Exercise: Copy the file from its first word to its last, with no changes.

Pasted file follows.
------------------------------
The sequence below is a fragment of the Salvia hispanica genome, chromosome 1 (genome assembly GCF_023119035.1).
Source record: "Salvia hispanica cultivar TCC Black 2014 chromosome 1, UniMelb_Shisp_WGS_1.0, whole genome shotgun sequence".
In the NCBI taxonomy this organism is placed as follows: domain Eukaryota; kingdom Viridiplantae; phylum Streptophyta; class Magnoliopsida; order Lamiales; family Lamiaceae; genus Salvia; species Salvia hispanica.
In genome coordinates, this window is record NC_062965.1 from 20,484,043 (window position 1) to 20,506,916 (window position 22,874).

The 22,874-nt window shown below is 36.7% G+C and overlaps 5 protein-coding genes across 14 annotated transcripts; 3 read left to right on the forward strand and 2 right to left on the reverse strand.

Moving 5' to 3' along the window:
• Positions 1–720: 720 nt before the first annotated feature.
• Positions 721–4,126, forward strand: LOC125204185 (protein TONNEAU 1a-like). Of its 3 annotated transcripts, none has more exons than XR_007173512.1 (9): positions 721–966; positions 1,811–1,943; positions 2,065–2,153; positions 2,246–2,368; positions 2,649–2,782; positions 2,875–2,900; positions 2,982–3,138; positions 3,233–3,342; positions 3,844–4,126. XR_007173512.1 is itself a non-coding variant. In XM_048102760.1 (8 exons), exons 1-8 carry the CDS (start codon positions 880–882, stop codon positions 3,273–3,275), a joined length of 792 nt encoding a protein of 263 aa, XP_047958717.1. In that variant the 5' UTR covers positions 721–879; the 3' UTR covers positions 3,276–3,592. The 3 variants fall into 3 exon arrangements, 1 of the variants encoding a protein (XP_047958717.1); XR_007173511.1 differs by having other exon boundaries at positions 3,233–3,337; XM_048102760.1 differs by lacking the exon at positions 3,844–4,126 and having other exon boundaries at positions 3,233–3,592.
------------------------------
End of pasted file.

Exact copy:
The sequence below is a fragment of the Salvia hispanica genome, chromosome 1 (genome assembly GCF_023119035.1).
Source record: "Salvia hispanica cultivar TCC Black 2014 chromosome 1, UniMelb_Shisp_WGS_1.0, whole genome shotgun sequence".
In the NCBI taxonomy this organism is placed as follows: domain Eukaryota; kingdom Viridiplantae; phylum Streptophyta; class Magnoliopsida; order Lamiales; family Lamiaceae; genus Salvia; species Salvia hispanica.
In genome coordinates, this window is record NC_062965.1 from 20,484,043 (window position 1) to 20,506,916 (window position 22,874).

The 22,874-nt window shown below is 36.7% G+C and overlaps 5 protein-coding genes across 14 annotated transcripts; 3 read left to right on the forward strand and 2 right to left on the reverse strand.

Moving 5' to 3' along the window:
• Positions 1–720: 720 nt before the first annotated feature.
• Positions 721–4,126, forward strand: LOC125204185 (protein TONNEAU 1a-like). Of its 3 annotated transcripts, none has more exons than XR_007173512.1 (9): positions 721–966; positions 1,811–1,943; positions 2,065–2,153; positions 2,246–2,368; positions 2,649–2,782; positions 2,875–2,900; positions 2,982–3,138; positions 3,233–3,342; positions 3,844–4,126. XR_007173512.1 is itself a non-coding variant. In XM_048102760.1 (8 exons), exons 1-8 carry the CDS (start codon positions 880–882, stop codon positions 3,273–3,275), a joined length of 792 nt encoding a protein of 263 aa, XP_047958717.1. In that variant the 5' UTR covers positions 721–879; the 3' UTR covers positions 3,276–3,592. The 3 variants fall into 3 exon arrangements, 1 of the variants encoding a protein (XP_047958717.1); XR_007173511.1 differs by having other exon boundaries at positions 3,233–3,337; XM_048102760.1 differs by lacking the exon at positions 3,844–4,126 and having other exon boundaries at positions 3,233–3,592.